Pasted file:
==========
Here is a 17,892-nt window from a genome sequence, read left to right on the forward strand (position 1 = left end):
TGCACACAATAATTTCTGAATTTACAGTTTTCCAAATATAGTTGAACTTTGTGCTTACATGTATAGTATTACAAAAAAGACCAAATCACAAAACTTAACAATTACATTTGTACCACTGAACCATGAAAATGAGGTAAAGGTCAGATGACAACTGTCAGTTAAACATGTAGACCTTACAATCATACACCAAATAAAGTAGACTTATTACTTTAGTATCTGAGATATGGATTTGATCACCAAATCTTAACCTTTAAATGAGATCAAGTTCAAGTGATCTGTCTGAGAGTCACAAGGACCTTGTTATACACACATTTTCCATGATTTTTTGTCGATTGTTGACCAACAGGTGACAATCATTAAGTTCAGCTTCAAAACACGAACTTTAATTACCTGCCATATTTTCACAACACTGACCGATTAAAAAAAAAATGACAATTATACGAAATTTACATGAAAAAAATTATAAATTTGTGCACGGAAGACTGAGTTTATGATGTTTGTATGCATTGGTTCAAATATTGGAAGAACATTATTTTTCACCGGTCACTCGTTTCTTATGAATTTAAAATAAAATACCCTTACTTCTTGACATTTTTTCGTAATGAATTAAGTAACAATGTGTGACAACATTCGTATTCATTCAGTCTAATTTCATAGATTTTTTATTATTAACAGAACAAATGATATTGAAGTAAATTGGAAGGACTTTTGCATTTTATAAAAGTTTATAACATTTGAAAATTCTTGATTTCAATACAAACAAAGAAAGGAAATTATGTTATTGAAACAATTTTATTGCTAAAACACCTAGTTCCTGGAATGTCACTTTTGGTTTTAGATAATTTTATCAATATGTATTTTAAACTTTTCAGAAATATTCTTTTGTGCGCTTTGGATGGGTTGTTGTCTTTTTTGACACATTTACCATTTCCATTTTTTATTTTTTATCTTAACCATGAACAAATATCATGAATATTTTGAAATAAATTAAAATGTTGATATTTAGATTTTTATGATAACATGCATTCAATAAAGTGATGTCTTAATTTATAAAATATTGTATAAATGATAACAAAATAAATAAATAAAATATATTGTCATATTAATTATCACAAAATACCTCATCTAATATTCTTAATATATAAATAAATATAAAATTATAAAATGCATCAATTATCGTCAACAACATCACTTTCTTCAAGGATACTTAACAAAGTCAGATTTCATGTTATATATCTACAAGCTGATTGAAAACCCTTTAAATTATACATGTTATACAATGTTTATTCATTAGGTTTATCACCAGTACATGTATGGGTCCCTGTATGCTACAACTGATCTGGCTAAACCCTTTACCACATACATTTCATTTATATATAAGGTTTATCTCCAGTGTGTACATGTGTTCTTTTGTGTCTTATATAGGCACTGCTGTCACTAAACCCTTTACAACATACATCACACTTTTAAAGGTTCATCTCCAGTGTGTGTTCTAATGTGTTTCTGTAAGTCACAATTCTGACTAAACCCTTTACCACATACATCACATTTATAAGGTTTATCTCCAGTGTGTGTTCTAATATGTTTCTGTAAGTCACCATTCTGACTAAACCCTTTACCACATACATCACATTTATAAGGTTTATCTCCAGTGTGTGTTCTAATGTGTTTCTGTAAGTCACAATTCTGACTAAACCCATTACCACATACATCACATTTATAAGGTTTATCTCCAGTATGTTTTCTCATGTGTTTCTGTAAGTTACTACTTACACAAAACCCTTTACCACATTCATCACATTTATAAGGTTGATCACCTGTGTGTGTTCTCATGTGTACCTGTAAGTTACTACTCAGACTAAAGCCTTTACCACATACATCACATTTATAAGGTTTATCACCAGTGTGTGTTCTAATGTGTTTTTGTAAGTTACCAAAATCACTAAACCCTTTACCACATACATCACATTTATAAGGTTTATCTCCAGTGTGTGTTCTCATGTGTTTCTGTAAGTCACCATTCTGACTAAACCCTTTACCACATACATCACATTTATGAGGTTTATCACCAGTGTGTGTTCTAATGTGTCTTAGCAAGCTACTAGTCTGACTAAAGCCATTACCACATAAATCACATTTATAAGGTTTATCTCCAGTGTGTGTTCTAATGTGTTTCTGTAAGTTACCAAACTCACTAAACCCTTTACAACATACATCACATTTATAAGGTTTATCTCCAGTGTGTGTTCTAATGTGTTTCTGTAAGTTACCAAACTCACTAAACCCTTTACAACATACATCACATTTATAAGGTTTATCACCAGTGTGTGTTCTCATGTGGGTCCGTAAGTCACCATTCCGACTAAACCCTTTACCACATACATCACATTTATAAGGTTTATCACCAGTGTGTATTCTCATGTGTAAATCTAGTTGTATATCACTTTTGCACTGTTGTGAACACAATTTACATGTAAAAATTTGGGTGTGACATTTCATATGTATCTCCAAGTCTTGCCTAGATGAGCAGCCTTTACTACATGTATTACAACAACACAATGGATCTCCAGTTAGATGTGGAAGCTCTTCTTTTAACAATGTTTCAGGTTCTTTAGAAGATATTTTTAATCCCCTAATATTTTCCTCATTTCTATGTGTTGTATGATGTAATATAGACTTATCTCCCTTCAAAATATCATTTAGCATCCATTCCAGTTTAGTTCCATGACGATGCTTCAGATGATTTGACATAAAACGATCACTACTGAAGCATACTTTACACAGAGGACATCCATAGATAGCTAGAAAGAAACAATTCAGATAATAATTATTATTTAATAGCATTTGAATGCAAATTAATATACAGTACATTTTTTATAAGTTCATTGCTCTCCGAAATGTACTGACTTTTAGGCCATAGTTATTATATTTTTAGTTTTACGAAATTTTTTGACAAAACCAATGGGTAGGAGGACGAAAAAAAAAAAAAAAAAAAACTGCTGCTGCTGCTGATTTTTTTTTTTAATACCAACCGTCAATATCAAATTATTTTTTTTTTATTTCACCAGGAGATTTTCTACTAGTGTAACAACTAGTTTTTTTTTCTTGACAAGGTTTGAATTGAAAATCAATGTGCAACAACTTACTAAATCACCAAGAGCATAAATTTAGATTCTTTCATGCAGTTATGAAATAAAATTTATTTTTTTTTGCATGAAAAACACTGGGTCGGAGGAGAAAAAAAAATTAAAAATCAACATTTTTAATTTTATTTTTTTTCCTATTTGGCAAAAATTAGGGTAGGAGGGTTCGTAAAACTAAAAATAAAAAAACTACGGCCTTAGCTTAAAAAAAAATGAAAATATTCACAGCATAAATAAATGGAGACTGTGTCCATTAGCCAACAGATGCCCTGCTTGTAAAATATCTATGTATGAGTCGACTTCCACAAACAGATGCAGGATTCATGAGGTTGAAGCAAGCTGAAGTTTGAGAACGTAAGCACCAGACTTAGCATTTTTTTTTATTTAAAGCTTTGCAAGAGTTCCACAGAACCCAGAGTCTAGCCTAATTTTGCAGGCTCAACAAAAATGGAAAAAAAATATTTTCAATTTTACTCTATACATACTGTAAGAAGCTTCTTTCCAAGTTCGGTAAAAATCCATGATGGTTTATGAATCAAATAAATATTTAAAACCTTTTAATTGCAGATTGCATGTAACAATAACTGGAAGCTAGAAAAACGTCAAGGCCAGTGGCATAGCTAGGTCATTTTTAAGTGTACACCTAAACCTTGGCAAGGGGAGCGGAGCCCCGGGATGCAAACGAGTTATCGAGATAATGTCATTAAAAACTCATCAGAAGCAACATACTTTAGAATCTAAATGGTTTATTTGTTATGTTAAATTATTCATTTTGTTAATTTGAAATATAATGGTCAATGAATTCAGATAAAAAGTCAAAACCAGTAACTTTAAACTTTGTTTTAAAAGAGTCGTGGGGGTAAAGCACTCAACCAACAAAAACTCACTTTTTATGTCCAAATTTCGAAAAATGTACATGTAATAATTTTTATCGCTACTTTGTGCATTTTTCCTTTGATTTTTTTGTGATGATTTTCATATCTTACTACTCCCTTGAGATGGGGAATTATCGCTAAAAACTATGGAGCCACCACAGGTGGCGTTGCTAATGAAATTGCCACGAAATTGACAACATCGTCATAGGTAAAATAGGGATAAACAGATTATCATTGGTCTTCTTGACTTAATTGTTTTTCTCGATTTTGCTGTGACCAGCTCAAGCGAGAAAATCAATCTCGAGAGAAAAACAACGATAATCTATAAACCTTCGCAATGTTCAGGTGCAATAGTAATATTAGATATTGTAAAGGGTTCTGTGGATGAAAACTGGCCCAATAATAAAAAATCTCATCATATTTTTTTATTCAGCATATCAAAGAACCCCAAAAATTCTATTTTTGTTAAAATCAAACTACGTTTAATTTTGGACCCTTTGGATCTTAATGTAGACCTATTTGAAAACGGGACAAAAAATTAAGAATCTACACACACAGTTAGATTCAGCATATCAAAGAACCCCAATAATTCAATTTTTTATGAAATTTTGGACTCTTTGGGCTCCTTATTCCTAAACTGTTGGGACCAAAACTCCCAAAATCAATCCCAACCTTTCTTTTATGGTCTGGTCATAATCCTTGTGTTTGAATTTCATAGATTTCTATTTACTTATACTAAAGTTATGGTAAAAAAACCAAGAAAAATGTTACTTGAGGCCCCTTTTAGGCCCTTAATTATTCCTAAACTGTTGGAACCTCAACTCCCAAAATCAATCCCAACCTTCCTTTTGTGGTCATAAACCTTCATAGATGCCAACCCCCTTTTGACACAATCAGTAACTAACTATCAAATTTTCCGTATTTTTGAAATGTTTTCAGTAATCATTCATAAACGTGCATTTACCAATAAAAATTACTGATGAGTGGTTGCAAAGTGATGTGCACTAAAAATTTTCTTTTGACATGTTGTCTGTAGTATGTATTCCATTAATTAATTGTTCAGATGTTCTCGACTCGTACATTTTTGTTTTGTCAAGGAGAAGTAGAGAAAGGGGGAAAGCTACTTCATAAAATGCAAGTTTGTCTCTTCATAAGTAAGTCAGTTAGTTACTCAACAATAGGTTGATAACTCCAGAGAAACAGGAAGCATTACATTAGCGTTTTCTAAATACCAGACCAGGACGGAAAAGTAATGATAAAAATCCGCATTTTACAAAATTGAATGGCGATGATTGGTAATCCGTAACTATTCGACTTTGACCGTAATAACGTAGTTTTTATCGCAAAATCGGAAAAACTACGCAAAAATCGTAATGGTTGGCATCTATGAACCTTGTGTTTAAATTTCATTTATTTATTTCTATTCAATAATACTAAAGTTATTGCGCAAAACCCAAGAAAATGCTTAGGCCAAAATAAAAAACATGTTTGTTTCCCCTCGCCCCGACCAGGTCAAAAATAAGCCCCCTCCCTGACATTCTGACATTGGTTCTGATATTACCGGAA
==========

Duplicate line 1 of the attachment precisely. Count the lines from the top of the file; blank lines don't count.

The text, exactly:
Here is a 17,892-nt window from a genome sequence, read left to right on the forward strand (position 1 = left end):